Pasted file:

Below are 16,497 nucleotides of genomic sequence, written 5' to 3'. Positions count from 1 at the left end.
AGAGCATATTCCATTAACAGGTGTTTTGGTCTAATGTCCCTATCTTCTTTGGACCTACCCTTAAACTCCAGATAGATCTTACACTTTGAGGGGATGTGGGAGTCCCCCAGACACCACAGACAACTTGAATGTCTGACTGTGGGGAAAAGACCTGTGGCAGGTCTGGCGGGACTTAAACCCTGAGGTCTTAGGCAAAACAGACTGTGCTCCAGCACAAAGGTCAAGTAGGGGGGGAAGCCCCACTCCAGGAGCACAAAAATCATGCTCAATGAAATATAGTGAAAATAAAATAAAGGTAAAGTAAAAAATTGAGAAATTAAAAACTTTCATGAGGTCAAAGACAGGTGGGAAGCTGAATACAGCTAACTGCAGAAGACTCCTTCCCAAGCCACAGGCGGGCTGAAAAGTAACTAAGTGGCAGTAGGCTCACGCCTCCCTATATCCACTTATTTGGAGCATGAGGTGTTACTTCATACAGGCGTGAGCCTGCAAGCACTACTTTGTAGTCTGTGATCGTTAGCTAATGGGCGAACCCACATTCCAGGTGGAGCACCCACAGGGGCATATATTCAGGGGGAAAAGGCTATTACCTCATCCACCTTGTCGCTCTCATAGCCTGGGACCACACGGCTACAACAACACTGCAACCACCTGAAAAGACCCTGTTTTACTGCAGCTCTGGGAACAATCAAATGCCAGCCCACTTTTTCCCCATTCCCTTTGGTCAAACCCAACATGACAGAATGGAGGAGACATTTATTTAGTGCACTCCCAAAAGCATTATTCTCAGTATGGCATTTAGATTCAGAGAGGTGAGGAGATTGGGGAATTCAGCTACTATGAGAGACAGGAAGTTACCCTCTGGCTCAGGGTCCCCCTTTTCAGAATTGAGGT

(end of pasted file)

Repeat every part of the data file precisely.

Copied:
Below are 16,497 nucleotides of genomic sequence, written 5' to 3'. Positions count from 1 at the left end.
AGAGCATATTCCATTAACAGGTGTTTTGGTCTAATGTCCCTATCTTCTTTGGACCTACCCTTAAACTCCAGATAGATCTTACACTTTGAGGGGATGTGGGAGTCCCCCAGACACCACAGACAACTTGAATGTCTGACTGTGGGGAAAAGACCTGTGGCAGGTCTGGCGGGACTTAAACCCTGAGGTCTTAGGCAAAACAGACTGTGCTCCAGCACAAAGGTCAAGTAGGGGGGGAAGCCCCACTCCAGGAGCACAAAAATCATGCTCAATGAAATATAGTGAAAATAAAATAAAGGTAAAGTAAAAAATTGAGAAATTAAAAACTTTCATGAGGTCAAAGACAGGTGGGAAGCTGAATACAGCTAACTGCAGAAGACTCCTTCCCAAGCCACAGGCGGGCTGAAAAGTAACTAAGTGGCAGTAGGCTCACGCCTCCCTATATCCACTTATTTGGAGCATGAGGTGTTACTTCATACAGGCGTGAGCCTGCAAGCACTACTTTGTAGTCTGTGATCGTTAGCTAATGGGCGAACCCACATTCCAGGTGGAGCACCCACAGGGGCATATATTCAGGGGGAAAAGGCTATTACCTCATCCACCTTGTCGCTCTCATAGCCTGGGACCACACGGCTACAACAACACTGCAACCACCTGAAAAGACCCTGTTTTACTGCAGCTCTGGGAACAATCAAATGCCAGCCCACTTTTTCCCCATTCCCTTTGGTCAAACCCAACATGACAGAATGGAGGAGACATTTATTTAGTGCACTCCCAAAAGCATTATTCTCAGTATGGCATTTAGATTCAGAGAGGTGAGGAGATTGGGGAATTCAGCTACTATGAGAGACAGGAAGTTACCCTCTGGCTCAGGGTCCCCCTTTTCAGAATTGAGGT